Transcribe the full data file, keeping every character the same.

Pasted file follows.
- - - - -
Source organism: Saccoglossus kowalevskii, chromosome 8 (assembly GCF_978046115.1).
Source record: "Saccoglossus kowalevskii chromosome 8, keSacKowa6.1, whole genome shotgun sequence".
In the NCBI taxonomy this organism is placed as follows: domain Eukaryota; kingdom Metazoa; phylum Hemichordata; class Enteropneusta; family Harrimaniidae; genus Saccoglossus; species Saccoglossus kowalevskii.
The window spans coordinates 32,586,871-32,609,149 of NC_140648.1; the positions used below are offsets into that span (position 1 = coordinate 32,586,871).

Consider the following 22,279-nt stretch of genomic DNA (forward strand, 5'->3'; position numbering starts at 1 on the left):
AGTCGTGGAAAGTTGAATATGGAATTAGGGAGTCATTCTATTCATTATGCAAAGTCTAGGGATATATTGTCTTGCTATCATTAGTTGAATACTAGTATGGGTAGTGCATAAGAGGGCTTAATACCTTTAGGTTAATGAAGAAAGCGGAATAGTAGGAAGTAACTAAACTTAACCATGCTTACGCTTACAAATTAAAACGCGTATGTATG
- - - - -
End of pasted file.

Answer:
Source organism: Saccoglossus kowalevskii, chromosome 8 (assembly GCF_978046115.1).
Source record: "Saccoglossus kowalevskii chromosome 8, keSacKowa6.1, whole genome shotgun sequence".
In the NCBI taxonomy this organism is placed as follows: domain Eukaryota; kingdom Metazoa; phylum Hemichordata; class Enteropneusta; family Harrimaniidae; genus Saccoglossus; species Saccoglossus kowalevskii.
The window spans coordinates 32,586,871-32,609,149 of NC_140648.1; the positions used below are offsets into that span (position 1 = coordinate 32,586,871).

Consider the following 22,279-nt stretch of genomic DNA (forward strand, 5'->3'; position numbering starts at 1 on the left):
AGTCGTGGAAAGTTGAATATGGAATTAGGGAGTCATTCTATTCATTATGCAAAGTCTAGGGATATATTGTCTTGCTATCATTAGTTGAATACTAGTATGGGTAGTGCATAAGAGGGCTTAATACCTTTAGGTTAATGAAGAAAGCGGAATAGTAGGAAGTAACTAAACTTAACCATGCTTACGCTTACAAATTAAAACGCGTATGTATG